Was I surprised? Yes and no. I certainly noticed him, but I’d like to think I am not that provincial so as to point and stare. Even so, it was rather amusing, in the most positive sense of that word. I mean, why the hell not take a walk around the streets of Manhattan half naked?
So – people. As a people photographer and an observer in general, I found so many stories happening all at once, it was overwhelming. Truly overwhelming. But that was not the only thing that I found unbelievably charming. See, I expected to be mesmerized by all the different cultures and what not, I expected to see a million stories happen every minute. My expectations did not save my jaw from dropping and my eyes from popping out every once in a while, but still. What I did not expect was to enjoy the environment quite so much, and I do not mean the sky scrapping buildings. For me, it was the buildings and what little nature there was, that relationship between something metaphorically cold and heavy, and something so elegant and organic.
This must sound utterly stupid. I loved the trees? In New York? Was I walking with my eyes closed, or are there no trees in Lithuania? Surely there must have been something more interesting! But… yes. Not just the trees in isolation, mind you, but the incredible contrast between those elegant (I fail to find a better word) branches and the huge, heavy, towering buildings. Just look at it:
All the time while I was there, I kept asking Nasim – how is this possible? Such a vast, populated, polluted city, should the flora not be lifeless, too? Tired, suppressed, strangled? And yet it was not. September was nearing its last days, you could feel the occasional cold breeze in the air, but, much like the half naked man, the flora did not seem to care.
I think one of the reasons why I found the trees and occasional flowers so interesting was the fear I mentioned at the start of this story, and perhaps I should elaborate a little. Again, for those of you who’ve traveled before or lived in such enormous cities, the oh-my-word-where-do-I-look-first state (must remember to copyright that) I immediately entered upon landing in JFK Airport might be unfamiliar and unlikely to ever befall you. For those of you who have not experienced anything even remotely similar to the streets of Manhattan, it’s just shocking. Overwhelming in the purest, truest sense of the word.
I literally did not know where to look, who to focus on, because so many things are happening all at once, all around you. A very strange and somewhat scary state, and I did not enjoy it. Imagine walking into a room full of people you do not know, and trying to talk to them one at a time. Only, it’s not a room, it’s a city. And it’s not a dozen people you don’t know that want to talk to you all at once, but a few thousand. Naturally, you calm down and get used to the environment eventually – might take an hour or two, but it does happen.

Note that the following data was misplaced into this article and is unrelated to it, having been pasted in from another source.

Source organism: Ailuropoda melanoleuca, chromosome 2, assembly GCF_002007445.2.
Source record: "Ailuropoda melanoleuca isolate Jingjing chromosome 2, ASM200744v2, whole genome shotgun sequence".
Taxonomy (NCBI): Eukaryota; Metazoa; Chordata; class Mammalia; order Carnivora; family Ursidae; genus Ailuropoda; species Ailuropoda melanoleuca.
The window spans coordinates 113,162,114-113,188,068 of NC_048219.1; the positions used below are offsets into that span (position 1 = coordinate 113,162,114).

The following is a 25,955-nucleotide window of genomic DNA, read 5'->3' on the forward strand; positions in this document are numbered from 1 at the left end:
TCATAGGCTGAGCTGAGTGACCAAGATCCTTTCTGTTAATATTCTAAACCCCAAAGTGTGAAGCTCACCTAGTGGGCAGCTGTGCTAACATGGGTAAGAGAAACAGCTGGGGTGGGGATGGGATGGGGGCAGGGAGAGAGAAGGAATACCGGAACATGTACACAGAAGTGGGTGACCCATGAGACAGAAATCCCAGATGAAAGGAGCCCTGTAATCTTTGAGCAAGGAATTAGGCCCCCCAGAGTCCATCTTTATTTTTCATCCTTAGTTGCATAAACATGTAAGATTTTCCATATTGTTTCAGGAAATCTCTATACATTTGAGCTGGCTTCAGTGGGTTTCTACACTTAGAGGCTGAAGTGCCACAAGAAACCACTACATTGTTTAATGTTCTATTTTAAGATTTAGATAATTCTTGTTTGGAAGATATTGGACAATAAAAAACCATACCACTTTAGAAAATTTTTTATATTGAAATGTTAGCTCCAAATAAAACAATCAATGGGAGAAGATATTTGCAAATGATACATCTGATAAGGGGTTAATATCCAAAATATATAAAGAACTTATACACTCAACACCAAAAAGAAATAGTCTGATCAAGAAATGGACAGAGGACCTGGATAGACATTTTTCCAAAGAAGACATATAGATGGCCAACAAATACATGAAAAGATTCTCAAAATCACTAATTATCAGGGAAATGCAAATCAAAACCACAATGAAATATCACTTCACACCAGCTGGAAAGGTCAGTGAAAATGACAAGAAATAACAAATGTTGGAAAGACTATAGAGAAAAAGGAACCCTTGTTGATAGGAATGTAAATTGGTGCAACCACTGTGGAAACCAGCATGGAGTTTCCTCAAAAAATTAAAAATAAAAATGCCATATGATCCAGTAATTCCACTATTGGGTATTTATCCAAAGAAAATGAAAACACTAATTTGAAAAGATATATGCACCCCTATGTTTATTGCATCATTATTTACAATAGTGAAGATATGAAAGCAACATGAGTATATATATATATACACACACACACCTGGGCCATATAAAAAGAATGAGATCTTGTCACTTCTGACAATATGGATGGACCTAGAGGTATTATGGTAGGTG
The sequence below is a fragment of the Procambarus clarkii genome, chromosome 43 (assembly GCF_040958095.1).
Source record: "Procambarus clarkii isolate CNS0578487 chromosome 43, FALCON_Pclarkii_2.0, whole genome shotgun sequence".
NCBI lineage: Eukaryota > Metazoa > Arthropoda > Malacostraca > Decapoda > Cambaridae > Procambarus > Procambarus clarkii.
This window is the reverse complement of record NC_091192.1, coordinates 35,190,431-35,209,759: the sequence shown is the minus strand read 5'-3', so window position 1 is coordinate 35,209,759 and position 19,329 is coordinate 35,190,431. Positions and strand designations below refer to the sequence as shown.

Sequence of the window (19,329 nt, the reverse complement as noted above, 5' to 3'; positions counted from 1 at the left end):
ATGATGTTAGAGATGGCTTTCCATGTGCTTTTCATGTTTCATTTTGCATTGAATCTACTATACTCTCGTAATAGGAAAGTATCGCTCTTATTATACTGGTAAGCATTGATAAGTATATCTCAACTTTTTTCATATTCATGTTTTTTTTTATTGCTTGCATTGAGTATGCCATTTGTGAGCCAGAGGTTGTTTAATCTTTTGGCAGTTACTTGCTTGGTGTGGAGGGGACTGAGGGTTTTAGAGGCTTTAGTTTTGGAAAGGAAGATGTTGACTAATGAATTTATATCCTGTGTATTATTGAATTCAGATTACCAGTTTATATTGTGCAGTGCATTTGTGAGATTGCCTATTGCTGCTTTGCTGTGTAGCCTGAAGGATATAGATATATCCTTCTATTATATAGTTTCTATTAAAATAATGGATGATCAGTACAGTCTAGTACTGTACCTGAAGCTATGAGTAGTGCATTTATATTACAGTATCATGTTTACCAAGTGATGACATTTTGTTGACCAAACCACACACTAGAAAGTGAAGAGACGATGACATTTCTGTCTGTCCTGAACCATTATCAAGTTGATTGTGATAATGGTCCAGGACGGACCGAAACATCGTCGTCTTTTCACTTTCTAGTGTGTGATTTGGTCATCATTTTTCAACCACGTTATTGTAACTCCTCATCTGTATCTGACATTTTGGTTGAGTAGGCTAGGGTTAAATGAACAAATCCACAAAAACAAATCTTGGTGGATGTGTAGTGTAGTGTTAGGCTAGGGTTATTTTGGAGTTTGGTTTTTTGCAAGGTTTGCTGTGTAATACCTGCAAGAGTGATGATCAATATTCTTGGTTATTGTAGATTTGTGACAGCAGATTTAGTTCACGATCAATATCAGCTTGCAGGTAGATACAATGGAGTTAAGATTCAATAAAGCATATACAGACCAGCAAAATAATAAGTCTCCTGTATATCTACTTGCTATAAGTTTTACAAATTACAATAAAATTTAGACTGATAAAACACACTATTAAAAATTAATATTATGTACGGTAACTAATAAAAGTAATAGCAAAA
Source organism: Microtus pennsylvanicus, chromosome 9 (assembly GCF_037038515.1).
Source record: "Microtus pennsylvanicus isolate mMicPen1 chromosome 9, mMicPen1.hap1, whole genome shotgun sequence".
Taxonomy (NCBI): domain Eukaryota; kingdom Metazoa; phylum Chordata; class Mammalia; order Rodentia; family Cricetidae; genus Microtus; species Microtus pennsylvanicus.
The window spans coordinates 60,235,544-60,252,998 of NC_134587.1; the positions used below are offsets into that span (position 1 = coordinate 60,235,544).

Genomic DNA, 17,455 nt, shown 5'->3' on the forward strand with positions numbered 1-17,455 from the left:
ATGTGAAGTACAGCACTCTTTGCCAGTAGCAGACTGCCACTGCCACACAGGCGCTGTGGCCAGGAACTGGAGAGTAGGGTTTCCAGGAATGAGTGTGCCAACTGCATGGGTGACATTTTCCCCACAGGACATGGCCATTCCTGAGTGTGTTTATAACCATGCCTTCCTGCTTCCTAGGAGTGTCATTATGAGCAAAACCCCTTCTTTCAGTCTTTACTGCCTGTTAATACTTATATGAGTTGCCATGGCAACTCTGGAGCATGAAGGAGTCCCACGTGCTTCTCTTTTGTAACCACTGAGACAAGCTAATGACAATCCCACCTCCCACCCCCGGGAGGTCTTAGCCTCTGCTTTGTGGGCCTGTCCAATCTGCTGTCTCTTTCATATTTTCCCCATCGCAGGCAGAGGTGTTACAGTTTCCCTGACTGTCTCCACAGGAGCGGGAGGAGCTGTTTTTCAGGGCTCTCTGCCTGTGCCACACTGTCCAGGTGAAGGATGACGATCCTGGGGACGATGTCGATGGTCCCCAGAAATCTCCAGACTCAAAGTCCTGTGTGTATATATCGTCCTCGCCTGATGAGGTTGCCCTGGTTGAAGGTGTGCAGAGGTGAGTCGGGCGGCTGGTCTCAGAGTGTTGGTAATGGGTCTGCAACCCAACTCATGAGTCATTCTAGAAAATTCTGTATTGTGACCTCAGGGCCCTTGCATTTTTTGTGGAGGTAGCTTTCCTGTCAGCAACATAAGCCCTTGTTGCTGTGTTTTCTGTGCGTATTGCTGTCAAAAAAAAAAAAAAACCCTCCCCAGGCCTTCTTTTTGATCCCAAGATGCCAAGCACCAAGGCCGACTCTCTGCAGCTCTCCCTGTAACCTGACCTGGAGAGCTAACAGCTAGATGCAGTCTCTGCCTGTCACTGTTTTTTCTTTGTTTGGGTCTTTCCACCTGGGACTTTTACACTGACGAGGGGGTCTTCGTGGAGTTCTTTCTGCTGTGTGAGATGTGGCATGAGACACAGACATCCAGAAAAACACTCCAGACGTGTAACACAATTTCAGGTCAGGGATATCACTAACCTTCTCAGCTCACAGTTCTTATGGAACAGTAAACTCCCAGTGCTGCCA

The five days I spent in New York were not enough for me to get used to it. Far from it. In the end, I realized something very clearly – there is no point in me trying to photograph something spectacular, worthy of a print. I won’t manage. Every time I picked up my camera, I felt like a tourist who has absolutely no photographic knowledge, let alone a degree in multimedia arts.
After a while, I had to calm down and get it inside my head – “those are just trees, stop being weird.” I never managed to not admire that surprisingly harmonious contrast, but I did manage to shift my attention towards the people again. No hardship, too, when the people I met and got to hang out with were just so incredible. I shook Gregory Heisler’s hand. I visited B&H and met a bunch of nicest people there. I met Naomi and Elia Locardi, who did not just instantly end up in the Top 10 Friendliest and Down-To-Earth People In The World list, but were also the very definition of “inspiring”. Honestly, look it up and if you don’t see their names written next to the word “inspiration”, your vocabulary is most likely obsolete.
But what I enjoyed most was not the city or the people I saw and met there. It was not the food or the bewildering amount of new experiences. What I enjoyed the most, hands down, was the company of the person who was to blame for the trip happening in the first place, the person I met at the LaGuardia airport. My friend, boss and colleague. Nasim and I talked almost all the time. We would get up in the morning and talk. We’d get breakfast and talk. We’d go out, catch a taxi, meet someone and talk. At the end of the day, we’d get back to the hotel and talk more. We’d argue, laugh, plan and then laugh again. We even went to shop (my family was very specific in saying I am not to return without presents). Imagine two male photographers at a makeup store, you’ll want to laugh, too. No one else in the world has ever been as out of place!
So many great things are yet to come and never did I realize it quite as clearly as I did during those five days in New York City.
All images are, naturally, copyrighted. Even if for some reason you think them worth stealing, be nice and don’t do it! Stealing is not nice. Asking if you can borrow, on the other hand, is.